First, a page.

I’ve got the perfect solution to the winter blues. If you’re tired of your same old workout and you want a little fun when you work up a sweat, try a Zumba class. You’ll dance an hour away with other folks who want to move to the rhythm of the beat. No dance experience is required, and don’t worry if you think you have two left feet. The point in a Zumba class is to keep moving your body to the inspiring music while you enjoy yourself.
Zumba is an exhilarating aerobic fitness class that primarily uses various styles of Latin American dance and music to get your heart pumping. Each song has its own combination of high- and low-intensity dance moves that boost your cardio endurance. The teachers stand in front, so you pick up the choreography by watching their body and the hand cues. Each short combination is repeated throughout a song so that the more you get the hang of it, the more you can add little flairs of swinging hips and expressive arm gestures, if you like.
One of the fabulous things about Zumba is that every teacher has her or his own style. I took a selection of classes at different locations around the Island, and interviewed the teachers afterward.
Krista Martin’s class at Airport Fitness was a high-energy aerobic workout. As in any class, you can ramp up your heart rate by adding jumps here and there, but you can always stay at ground level, should you prefer. I asked Martin, who’s been teaching for over 30 years, how she got into Zumba. She said, “I’ve always loved to dance. I took some classes in college, but never as a kid or post-college, so aerobics was my dance fix. Zumba appealed to me because it was not only different Latin dance steps but also choreographed to specific songs. I encourage people who think they can’t dance but like to dance to give it a try. There is a learning curve.” I echo her advice “to try getting your feet first. Watch mine, or the person in front of you. Then add arms, and lastly hips, for flair. Or just march, move, or do your own thing as long as you’re safe, sweating, and having fun!”
Although each teacher has a different style, they share the same basics. “As a Zumba Instructor Network member, I get DVDs and CDs every other month with new songs,” Martin explained. “Each song comes with two versions of choreography. I do tend to mix and match and tweak certain moves … I choose songs I like with moves that are fun, doable, and that will get their heart rates up, as our primary goal is to work out and have fun while doing it … I choose to add one or two [new songs] at a time so most of the songs in a class are familiar. Plus, the class loves doing their old favorites.”
Sandy Stone teaches at the Mansion House, and was a professional modern dancer, including with the renowned Paul Taylor Dance Company. She explained that in the beginning, “I started doing just the dances from the [official Zumba] program, and eventually added more of my own renditions, adding more Motown and funk songs. I guess my style might be a lower center of gravity, more work on the legs. I look for music that has a great rhythm or bass line and contrast, which will bring excitement to the dance. I like to add some oldies and explore a new pop song once in awhile.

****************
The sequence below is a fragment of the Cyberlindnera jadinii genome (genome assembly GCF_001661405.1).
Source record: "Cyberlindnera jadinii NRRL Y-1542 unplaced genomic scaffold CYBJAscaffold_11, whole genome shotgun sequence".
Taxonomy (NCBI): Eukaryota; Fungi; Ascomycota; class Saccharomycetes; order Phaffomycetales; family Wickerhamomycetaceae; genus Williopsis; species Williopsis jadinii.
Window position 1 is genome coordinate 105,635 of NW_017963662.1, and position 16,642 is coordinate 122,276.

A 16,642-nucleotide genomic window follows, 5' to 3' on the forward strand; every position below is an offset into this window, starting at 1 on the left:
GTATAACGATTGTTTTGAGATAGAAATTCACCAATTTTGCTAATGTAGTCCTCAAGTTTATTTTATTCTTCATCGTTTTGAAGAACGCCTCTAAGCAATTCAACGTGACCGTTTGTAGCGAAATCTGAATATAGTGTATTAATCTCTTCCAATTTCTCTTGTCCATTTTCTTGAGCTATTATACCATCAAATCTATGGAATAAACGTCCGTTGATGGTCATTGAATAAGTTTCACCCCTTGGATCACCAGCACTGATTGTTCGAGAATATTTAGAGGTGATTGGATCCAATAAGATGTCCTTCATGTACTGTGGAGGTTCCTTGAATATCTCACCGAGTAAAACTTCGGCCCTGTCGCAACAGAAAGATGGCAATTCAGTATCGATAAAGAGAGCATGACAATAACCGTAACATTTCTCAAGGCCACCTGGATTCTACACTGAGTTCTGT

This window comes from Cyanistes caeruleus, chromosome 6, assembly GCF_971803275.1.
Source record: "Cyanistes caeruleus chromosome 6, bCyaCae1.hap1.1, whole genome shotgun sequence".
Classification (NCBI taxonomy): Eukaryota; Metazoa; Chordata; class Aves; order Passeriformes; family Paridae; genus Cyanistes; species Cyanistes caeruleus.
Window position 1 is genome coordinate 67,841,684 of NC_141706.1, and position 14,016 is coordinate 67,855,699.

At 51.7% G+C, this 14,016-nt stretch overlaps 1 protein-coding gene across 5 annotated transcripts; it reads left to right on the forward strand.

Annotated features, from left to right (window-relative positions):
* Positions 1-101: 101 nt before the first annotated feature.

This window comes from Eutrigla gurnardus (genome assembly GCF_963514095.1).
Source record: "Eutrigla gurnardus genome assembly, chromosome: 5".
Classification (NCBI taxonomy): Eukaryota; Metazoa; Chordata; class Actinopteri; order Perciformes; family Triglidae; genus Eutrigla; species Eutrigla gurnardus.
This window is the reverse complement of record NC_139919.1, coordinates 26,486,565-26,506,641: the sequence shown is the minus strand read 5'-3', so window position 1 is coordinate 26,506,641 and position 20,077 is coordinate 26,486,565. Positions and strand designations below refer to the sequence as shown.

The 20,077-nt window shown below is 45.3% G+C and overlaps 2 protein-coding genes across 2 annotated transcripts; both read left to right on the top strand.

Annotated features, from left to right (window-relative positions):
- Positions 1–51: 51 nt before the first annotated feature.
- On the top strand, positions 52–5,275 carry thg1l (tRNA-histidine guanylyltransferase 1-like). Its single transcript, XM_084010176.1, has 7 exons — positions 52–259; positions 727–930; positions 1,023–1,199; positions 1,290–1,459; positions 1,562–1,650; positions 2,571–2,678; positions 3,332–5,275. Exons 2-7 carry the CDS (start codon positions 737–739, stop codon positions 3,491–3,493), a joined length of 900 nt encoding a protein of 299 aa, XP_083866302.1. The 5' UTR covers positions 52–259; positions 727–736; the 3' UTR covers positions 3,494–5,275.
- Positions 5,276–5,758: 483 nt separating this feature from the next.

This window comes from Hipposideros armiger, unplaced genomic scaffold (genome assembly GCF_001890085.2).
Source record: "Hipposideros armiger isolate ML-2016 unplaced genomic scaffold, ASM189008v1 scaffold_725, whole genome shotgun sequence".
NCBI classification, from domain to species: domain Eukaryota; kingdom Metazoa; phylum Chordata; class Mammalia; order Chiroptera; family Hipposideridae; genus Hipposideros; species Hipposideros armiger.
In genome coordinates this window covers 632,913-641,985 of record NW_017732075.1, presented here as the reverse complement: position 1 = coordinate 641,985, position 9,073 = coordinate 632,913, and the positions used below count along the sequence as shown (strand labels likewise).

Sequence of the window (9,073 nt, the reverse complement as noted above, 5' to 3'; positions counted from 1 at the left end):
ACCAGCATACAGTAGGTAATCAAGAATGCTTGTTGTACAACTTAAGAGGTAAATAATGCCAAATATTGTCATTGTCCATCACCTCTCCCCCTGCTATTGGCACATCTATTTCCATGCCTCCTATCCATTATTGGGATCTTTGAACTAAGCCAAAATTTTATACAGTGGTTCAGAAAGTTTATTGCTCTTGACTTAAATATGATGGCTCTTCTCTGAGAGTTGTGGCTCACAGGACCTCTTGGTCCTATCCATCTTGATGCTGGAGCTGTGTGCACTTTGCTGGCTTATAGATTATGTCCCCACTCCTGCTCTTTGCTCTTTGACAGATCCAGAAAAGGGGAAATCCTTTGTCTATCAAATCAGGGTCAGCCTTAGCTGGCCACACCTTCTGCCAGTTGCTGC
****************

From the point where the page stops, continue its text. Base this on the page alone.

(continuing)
“I would say that my class is like going out dancing, but I am in the front suggesting moves for you to do. If you don’t want to do what I am doing, it is fine as long as you keep dancing,” Stone said.
I took Jen Maxner’s class at the YMCA. Maxner subs around the Island, and was doing so the day I went to the Y for Julie Meader’s class. I was shocked when Maxner shared with me that she had never danced before taking Zumba, because we were definitely dancing up a storm. “My gym needed a Zumba instructor, and I thought I would step up and ‘take one for the team.’ I walked in knowing nothing — and left realizing that I knew LESS than nothing about Zumba. But I felt something in that workshop that had been missing in every other fitness modality I had experienced: pure, unadulterated joy. It took me six months to feel ready to teach my first class, and another two years before I was very much good at all, but I was not about to give up. There is almost nothing I enjoy more,” Maxner said.
“My only dance training is from Zumba. I follow the [official] Zumba choreography formulas, their class structure suggestions, and consider myself a dyed-in-the-wool Zumba representative. Each instructor brings their own magic to class, and the most important driver of the ride is the music. Because instructors have agency over music selection, this is what differentiates us. I lean heavily on Latin rhythms. My favorites? Salsa, cumbia, and merengue.”
Like the other instructors, Maxner said, “I hear this all the time: ‘I can’t dance.’ It simply isn’t true. You can. I’m proof. Try a few instructors, and see whose music, movement style, and general vibe you can connect with. If you are willing to hang in there for a few classes, you will see that there is method to the madness, and we all can dance.”
Zumba is a great way to strengthen your abs, core, leg muscles, and balance, as well as to focus your mind so the rest of your world slips away.
For class schedules for Zumba, contact the Martha’s Vineyard YMCA at 508-696-7171 or ymcamv.org; Airport Fitness at 508-696-8000 or online at airportfitnessmv.com, or the Mansion House at 508-693-2200 or online at mvmansionhouse.com.